According to the NHS, type-2 diabetes is a lifelong condition which causes the level of sugar (glucose) in the blood to increase.
In order to reduce symptoms, those who suffer from the condition must take medication and have regular check-ups.
Signs to look out for include weight loss, fatigue and extreme thirst.
But there’s one thing you must always keep an eye on as it could indicate your blood sugar levels are rising.
Noticing a change in your eyes is an early sign of type-2 diabetes, according to Diabetes UK.
The changing of fluid levels in the body due to blood glucose level changes the shape of the eye and their ability to focus.
An excess of sugar in the blood damages the tiny blood vessels in eyes.
A type-2 diabetes sufferer who leaves this condition untreated could cause damage to the blood vessels which could make a permanent vision loss happen.
“Blurring vision may also occur as a result of very low blood sugar levels”
Diabetes UK says: “High levels of blood sugar resulting from diabetes can affect your ability to see by causing the lens inside the eye to swell, which can result in temporary blurring of the eyesight.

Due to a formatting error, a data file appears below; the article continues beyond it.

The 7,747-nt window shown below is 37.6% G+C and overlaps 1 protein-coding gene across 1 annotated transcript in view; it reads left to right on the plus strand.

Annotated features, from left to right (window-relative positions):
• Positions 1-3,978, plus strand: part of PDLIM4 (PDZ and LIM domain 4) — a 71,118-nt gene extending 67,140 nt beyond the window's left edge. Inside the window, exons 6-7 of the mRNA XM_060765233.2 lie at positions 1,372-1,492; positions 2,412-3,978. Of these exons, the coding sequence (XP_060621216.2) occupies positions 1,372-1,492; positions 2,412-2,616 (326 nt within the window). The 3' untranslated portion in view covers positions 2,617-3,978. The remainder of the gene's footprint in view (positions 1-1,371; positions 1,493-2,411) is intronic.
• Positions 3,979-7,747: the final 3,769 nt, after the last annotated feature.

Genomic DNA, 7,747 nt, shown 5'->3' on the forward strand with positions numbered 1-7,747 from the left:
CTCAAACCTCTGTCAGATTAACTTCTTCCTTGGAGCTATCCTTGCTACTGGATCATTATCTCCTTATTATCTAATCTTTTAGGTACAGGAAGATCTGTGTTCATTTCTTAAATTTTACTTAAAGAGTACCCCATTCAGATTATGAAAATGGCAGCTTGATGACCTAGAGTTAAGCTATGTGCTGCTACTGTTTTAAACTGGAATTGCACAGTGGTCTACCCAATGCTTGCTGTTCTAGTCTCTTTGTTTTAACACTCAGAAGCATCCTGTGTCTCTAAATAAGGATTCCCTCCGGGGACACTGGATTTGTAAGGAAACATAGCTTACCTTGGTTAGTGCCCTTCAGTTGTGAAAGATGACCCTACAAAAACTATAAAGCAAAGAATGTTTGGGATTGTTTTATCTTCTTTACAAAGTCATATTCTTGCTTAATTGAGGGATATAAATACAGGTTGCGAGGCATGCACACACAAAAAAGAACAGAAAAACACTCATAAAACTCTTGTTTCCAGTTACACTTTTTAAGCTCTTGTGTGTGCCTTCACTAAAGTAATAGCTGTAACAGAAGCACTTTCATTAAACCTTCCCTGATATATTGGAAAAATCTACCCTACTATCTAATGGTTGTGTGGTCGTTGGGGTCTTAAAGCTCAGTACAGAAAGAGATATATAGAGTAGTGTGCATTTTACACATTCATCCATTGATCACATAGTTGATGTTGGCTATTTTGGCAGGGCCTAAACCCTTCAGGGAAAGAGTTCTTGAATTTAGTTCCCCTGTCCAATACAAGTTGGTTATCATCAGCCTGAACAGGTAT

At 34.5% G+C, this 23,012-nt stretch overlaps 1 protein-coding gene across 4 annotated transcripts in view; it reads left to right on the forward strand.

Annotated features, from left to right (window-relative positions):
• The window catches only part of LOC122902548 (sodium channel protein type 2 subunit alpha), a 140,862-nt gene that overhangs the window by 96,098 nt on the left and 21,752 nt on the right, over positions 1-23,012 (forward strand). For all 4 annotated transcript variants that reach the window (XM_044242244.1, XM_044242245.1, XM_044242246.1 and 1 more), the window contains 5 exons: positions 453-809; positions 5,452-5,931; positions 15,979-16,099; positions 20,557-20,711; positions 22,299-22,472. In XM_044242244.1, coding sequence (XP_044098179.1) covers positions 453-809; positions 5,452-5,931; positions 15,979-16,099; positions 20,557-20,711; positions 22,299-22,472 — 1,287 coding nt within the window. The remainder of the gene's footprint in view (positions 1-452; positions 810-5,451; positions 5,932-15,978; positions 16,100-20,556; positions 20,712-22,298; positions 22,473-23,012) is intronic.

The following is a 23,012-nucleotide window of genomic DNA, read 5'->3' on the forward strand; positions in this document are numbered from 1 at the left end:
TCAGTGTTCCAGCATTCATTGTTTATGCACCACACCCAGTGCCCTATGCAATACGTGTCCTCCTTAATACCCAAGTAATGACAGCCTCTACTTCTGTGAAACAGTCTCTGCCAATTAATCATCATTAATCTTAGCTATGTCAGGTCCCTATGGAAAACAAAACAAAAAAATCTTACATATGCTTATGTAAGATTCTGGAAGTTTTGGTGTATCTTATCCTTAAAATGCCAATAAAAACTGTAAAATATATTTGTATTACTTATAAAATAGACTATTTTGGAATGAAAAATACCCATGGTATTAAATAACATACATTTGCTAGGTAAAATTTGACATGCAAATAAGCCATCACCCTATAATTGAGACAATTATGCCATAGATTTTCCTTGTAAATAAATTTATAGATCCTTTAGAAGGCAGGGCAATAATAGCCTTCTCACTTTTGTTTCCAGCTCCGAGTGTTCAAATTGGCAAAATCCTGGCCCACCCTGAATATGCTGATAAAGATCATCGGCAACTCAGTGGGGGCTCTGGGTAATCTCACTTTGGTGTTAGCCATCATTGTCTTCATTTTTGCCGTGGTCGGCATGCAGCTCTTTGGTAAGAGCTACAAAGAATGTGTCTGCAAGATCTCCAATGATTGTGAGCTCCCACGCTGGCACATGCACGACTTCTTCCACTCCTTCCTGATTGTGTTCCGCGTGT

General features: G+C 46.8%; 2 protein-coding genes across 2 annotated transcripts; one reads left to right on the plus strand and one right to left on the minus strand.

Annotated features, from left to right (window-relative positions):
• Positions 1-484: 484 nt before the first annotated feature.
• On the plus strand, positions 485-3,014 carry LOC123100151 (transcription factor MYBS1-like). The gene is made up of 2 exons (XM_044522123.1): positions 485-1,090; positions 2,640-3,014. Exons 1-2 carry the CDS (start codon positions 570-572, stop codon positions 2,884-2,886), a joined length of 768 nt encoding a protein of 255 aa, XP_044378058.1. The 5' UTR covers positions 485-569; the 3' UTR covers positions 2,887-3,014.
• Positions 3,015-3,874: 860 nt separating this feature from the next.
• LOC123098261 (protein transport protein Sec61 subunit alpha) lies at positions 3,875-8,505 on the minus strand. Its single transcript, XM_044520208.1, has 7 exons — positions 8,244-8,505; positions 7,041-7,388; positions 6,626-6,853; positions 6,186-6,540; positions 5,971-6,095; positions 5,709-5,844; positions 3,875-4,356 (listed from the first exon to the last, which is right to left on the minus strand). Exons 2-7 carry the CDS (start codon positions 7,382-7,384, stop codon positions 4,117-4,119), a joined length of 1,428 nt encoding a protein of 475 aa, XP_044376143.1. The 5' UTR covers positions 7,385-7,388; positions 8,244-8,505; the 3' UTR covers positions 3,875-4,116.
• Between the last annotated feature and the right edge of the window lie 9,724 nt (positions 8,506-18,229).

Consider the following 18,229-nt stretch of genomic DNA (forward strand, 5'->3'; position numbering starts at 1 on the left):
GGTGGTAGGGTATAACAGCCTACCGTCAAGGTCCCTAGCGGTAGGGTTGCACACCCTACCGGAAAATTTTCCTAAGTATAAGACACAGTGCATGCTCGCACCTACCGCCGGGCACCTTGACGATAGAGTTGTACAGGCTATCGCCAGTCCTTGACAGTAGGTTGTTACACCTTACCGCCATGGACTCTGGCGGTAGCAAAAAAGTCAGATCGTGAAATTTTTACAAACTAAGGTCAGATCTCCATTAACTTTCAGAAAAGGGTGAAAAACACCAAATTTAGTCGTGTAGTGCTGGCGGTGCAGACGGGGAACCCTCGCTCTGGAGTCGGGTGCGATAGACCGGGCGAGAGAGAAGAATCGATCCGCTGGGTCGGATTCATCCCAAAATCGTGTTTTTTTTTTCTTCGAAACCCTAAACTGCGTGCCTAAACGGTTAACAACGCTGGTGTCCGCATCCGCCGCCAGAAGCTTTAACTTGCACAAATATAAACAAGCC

“Blurring vision may also occur as a result of very low blood sugar levels. If your blood sugar levels are fluctuating over time, you may notice that your vision improves and worsens for periods of time.”
You might find that your vision is blurry because fluid is leaking into the lens of your eye.
Macular edema is the build-up of fluid in the macula (an area in the centre of the retina) which could lead to vision loss.
This fluid can cause your vision to become more blurred over time.
If you’re worried about developing type-2 diabetes, it’s advised to visit your local GP.
The NHS states that you’re more at risk of developing type-2 diabetes if you:
1. Are over 40 – or 25 for south Asian people
2. Have a close relative with the condition
3. Are overweight or obese
4. Are of south Asian, Chinese, African Caribbean or black African origin – even if you were born in the UK
- Type-2 diabetes
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